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It is true that when a person really desires something, the entire universe conspires to help that person to realize their dream.  I have always had a passion for interior décor. Whenever I would travel I would bring back something for friends or family; a throw pillow here, a stool there, a rug etc.  Then I started getting orders from people referred by friends and family. This is what culminated into House of J which we opened in October 2013. Of course it didn’t open as House of J. I didn’t even have a store or the money to rent one for that matter. But I had a container of furniture from the manufacturer with an agreement to pay after selling it off. I approached the management of Forest Mall and asked them to let me have a bit of space in the store that had just been vacated by Nina Interiors. Thankfully they agreed and I put a little display. Magically, the business picked up. We made enough money to be able to afford the store formerly occupied by Mr T-shirt in the same mall where we are still located.

In 2014, I saw a shop which had equipment and started toying with the idea of taking it over. I discussed with some family members who believed I could pull it off. I went to a moneylender and got the deposit I needed and greed to pay the owner in installments for the equipment. I then met up with a pastry chef from one of my favorite restaurants in Sandton mall and he agreed to relocate from Johannesburg to Kampala and as they say the rest history

Falling in love

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Love is one of those things you think is supposed to happen as a fact of life and if it doesn’t happen, you go around feeling rotten. So one day, you meet this guy and he is gorgeous. It doesn’t matter who he is, you just realize in that split second that he is the ONE.  This is what happened when I met a tall, dark rakishly handsome guy named Andrew Rugasira at an Oswald show in Kampala.  Oh my God I adored that man. To my little teenage self, Andrew was all worldly and sophisticated and fiercely intelligent. Everything he did had a sacred halo; it radiated brilliance.  Every word out of his mouth was a pearl to be treasured; I would swoon at his smile and when he was not around I felt as if my whole world was devoid of color.  Haha. I was smitten. Life was glorious it was brilliant.

As soon as we started dating, I began to transform myself. I shopped around for dresses and skirts that would make me look mature enough for him.  I remember spending the whole day downtown looking for a handbag. I was crazy in love as Jay Z sung and it was beautiful. It was beautiful because the man I was in love with felt the same way about me; I know he tried to pretend as if he wasn’t as crazy as I was typically male behavior but I knew that he was wild about me. I also started transforming his typically bachelor pad which had just a fridge in the kitchen and a color TV on a chair in the sitting room. I brought my kettle from my high school so I could make him tea in the morning before he went to work. Before we knew it, I was using my school savings to buy little things that would turn his house into a home. I bought most of our first household items from batembeyi (hawkers). I would buy plates today and then realize we need forks, spoons etc. At that point we were still eating takeout because Andrew didn’t see the essence of cooking for just the two of us. This changed however when he fell sick and I needed to make for him African chicken soup which I knew would make him feel better. I went to Bugolobi market bought a “sigiri”, saucepans and set up my first kitchen.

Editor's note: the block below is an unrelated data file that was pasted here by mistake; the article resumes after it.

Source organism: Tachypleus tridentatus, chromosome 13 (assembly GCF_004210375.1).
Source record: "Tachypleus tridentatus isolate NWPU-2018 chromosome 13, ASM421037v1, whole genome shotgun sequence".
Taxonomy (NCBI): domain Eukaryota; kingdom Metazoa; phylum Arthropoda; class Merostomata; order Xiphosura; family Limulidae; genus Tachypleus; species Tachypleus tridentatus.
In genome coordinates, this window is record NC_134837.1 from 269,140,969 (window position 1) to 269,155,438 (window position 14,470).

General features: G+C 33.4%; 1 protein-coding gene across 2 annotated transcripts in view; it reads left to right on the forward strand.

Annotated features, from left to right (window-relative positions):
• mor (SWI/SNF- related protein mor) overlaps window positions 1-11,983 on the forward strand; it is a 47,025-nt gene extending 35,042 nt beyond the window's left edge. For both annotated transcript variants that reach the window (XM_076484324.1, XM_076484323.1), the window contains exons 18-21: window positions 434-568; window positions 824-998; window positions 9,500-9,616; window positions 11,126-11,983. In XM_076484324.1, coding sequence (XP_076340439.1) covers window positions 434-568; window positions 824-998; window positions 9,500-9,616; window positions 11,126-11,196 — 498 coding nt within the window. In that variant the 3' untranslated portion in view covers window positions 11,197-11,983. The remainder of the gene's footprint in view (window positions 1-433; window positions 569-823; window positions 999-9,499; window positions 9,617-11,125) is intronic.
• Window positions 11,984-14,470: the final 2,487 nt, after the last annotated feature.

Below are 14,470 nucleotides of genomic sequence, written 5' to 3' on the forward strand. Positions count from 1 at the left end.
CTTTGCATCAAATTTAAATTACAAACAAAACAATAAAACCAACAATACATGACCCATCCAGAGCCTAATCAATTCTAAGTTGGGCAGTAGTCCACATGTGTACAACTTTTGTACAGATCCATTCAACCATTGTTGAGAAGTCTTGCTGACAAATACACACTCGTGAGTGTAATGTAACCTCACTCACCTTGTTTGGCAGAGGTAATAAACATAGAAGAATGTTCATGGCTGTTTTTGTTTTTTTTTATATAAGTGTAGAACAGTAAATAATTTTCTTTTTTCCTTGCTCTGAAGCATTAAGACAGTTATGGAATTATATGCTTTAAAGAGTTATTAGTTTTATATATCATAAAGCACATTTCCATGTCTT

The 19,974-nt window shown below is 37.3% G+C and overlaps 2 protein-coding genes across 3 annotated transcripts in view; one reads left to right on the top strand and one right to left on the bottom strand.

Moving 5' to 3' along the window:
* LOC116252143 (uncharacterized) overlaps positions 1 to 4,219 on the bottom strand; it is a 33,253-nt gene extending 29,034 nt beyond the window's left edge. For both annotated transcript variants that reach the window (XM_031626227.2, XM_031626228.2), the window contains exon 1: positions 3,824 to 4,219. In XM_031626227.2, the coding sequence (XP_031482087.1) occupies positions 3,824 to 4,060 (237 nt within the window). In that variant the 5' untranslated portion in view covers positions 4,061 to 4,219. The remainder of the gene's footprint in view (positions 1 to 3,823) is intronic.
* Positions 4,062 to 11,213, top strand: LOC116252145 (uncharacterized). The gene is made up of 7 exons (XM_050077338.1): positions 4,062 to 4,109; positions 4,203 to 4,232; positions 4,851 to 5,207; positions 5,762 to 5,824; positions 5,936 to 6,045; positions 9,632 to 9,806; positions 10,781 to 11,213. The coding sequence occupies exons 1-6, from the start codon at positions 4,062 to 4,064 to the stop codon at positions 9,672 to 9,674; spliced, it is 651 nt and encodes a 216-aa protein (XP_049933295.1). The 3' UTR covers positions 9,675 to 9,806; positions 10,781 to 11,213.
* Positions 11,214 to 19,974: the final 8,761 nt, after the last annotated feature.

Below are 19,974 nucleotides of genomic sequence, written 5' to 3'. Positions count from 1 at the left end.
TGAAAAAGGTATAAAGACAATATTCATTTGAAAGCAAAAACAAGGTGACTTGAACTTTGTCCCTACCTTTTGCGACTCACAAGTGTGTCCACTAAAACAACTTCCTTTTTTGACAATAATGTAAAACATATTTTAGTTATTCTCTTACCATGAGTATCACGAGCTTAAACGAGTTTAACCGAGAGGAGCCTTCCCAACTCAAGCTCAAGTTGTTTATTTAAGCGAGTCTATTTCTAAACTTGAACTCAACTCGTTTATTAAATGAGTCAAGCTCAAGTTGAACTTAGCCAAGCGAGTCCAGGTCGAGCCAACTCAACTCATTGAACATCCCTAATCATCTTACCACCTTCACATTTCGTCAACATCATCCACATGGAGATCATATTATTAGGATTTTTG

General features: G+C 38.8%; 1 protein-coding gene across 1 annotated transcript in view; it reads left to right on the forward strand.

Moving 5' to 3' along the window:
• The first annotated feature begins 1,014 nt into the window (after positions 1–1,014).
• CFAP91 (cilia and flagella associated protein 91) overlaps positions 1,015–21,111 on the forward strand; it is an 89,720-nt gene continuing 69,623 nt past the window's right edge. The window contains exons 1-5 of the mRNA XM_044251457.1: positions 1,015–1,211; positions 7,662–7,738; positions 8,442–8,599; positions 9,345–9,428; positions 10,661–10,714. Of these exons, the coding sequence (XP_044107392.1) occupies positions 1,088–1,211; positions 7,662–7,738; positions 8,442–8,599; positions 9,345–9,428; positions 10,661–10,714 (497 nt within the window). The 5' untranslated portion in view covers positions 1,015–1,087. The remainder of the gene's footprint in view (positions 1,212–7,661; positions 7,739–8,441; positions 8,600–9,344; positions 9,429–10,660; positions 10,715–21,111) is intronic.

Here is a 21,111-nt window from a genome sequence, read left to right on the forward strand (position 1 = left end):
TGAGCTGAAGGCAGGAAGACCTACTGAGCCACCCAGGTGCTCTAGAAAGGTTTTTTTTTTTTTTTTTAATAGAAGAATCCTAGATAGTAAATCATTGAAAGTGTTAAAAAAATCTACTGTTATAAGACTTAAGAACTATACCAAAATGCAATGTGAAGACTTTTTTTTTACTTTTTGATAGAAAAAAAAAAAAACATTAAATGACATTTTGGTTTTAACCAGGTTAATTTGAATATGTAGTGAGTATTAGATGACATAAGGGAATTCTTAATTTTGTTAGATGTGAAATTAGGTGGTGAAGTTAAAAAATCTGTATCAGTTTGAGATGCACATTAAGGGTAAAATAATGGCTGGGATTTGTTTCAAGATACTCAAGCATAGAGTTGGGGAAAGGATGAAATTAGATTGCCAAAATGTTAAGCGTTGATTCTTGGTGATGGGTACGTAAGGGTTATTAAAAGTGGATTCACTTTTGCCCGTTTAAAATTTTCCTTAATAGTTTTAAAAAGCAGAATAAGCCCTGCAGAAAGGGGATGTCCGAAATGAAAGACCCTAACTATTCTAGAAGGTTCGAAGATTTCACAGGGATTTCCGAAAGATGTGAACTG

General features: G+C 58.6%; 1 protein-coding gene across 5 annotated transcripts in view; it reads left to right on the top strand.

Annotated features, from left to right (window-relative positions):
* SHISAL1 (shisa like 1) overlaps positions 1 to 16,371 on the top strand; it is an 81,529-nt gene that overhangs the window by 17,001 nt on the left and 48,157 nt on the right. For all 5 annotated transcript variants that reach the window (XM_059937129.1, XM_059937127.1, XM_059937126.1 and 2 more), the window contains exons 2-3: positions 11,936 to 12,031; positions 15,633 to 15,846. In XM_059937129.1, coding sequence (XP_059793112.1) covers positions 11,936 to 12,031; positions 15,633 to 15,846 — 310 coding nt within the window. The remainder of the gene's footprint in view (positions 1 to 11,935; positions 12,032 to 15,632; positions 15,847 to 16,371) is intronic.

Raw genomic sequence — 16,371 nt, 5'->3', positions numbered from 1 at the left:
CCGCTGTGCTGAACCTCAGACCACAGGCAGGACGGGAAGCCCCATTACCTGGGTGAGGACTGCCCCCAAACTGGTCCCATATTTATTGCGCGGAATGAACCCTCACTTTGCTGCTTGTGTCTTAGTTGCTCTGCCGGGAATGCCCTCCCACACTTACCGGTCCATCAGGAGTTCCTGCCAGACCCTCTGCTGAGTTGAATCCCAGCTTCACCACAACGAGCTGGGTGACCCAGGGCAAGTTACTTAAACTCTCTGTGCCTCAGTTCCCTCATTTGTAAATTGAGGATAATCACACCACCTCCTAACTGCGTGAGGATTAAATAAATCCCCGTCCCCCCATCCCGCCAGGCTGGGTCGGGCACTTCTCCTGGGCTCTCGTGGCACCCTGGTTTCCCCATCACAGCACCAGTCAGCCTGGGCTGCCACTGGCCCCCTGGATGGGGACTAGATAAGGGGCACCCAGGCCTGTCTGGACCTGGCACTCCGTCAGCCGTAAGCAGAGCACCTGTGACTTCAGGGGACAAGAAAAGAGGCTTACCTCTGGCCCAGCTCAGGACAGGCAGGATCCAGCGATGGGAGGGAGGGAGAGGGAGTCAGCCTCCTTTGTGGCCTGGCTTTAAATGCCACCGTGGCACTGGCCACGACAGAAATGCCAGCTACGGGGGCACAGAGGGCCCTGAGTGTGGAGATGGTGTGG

The proposal

As a girl, I had always dreamed of a grandiose proposal; you know the rose in the mouth and on one knee kind of proposal. I still laugh at how life wildly differs from our dreams when I remember the proposal I actually got: One time while hanging out Andrew asks me what my mum would think if he were to ask me to be his wife. I replied that she wouldn’t object so much because I was in love with him.  And that was it. That is the proposal I got! So much for romanticism.

A few months later, Andrew and a small delegation came to Kigali for the introduction and a date was set for the wedding. Honestly I don’t remember much of my wedding day because I was high on everything that was going on around me. I know there was cake, there were flowers and guests. Haha!



Motherhood is what I was born for. My life is richer because of my children. I set out to have a big family, my dream was to have ten children but Andrew flinched at the enormity of it all. So we compromised; we have five amazing children. I loved cleaning, cooking and making a comfortable home for my children and husband. I loved fussing over my husband and kids. I had fun decorating and making fabulous Sunday lunches for the family.  I loved hosting and entertaining family and friends. My mother in-law even nicknamed me Kimaranjara (she who satisfies) because of my love for cooking and feeding whoever came to my home. Nothing can ever give me the satisfaction I get from watching my babies develop from helpless toddlers to independent individuals with their own perceptions and principles. My eldest is making 18 September this year while the youngest is 10 years old. I relished my time as a housewife which I did for five years.  They are my friends, we talk about everything openly especially my girls who share my clothes and shoes and makeup. It feels great.